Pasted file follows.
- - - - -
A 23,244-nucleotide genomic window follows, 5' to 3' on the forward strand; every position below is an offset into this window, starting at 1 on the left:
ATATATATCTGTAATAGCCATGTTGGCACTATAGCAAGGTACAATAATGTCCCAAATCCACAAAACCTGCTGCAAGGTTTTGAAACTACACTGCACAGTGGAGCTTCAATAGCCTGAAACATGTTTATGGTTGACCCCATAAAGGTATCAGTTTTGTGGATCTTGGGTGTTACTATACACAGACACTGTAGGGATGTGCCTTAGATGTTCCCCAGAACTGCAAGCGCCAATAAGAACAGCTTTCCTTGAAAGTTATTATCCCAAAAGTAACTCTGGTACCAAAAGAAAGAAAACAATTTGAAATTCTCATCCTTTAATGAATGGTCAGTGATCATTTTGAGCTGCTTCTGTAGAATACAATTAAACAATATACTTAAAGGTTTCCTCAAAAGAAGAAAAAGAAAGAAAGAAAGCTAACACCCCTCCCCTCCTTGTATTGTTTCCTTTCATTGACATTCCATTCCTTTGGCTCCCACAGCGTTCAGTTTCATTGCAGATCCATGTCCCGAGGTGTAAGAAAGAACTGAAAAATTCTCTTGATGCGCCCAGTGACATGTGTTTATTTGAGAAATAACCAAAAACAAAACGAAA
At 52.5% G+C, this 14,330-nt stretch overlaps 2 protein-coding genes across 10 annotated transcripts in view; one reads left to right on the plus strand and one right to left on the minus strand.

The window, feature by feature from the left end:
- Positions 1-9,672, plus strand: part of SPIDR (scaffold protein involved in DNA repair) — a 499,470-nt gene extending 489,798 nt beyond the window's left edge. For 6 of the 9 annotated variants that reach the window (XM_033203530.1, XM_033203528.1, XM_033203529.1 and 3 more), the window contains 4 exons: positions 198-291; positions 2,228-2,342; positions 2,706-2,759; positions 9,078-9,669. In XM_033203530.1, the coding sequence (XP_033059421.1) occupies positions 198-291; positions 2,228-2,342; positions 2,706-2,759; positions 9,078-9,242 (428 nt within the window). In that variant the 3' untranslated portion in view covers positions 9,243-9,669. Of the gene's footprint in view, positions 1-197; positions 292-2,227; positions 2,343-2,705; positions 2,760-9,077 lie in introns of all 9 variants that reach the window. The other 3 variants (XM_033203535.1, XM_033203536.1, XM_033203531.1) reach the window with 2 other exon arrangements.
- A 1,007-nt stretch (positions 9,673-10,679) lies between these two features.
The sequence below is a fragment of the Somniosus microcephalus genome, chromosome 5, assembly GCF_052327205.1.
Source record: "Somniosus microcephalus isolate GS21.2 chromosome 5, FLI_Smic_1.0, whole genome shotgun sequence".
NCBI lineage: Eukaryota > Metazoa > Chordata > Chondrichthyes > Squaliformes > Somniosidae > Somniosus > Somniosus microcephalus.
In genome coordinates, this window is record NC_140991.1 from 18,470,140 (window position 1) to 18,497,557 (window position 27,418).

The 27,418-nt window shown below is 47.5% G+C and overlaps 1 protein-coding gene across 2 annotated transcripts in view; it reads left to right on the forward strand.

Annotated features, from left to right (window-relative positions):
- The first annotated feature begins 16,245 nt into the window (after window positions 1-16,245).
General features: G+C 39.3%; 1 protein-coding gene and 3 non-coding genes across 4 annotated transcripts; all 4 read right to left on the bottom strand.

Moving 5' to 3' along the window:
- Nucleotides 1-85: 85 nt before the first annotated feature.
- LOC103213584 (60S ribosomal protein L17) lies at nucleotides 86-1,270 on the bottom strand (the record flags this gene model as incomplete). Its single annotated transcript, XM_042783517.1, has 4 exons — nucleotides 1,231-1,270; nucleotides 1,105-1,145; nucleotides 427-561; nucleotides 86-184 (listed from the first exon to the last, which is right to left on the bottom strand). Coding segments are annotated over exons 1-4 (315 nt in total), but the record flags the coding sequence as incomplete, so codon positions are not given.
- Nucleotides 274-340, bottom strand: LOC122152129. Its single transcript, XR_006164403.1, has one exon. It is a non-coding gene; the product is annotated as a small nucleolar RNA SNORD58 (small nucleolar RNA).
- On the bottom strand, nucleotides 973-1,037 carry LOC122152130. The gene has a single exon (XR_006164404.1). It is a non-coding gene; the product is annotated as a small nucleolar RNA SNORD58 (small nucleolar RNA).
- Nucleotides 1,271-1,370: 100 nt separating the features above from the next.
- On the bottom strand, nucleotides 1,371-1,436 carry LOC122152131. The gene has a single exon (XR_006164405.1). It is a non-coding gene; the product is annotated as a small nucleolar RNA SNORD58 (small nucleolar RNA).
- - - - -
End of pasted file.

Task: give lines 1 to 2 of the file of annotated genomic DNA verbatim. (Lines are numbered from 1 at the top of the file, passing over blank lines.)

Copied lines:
A 23,244-nucleotide genomic window follows, 5' to 3' on the forward strand; every position below is an offset into this window, starting at 1 on the left:
ATATATATCTGTAATAGCCATGTTGGCACTATAGCAAGGTACAATAATGTCCCAAATCCACAAAACCTGCTGCAAGGTTTTGAAACTACACTGCACAGTGGAGCTTCAATAGCCTGAAACATGTTTATGGTTGACCCCATAAAGGTATCAGTTTTGTGGATCTTGGGTGTTACTATACACAGACACTGTAGGGATGTGCCTTAGATGTTCCCCAGAACTGCAAGCGCCAATAAGAACAGCTTTCCTTGAAAGTTATTATCCCAAAAGTAACTCTGGTACCAAAAGAAAGAAAACAATTTGAAATTCTCATCCTTTAATGAATGGTCAGTGATCATTTTGAGCTGCTTCTGTAGAATACAATTAAACAATATACTTAAAGGTTTCCTCAAAAGAAGAAAAAGAAAGAAAGAAAGCTAACACCCCTCCCCTCCTTGTATTGTTTCCTTTCATTGACATTCCATTCCTTTGGCTCCCACAGCGTTCAGTTTCATTGCAGATCCATGTCCCGAGGTGTAAGAAAGAACTGAAAAATTCTCTTGATGCGCCCAGTGACATGTGTTTATTTGAGAAATAACCAAAAACAAAACGAAA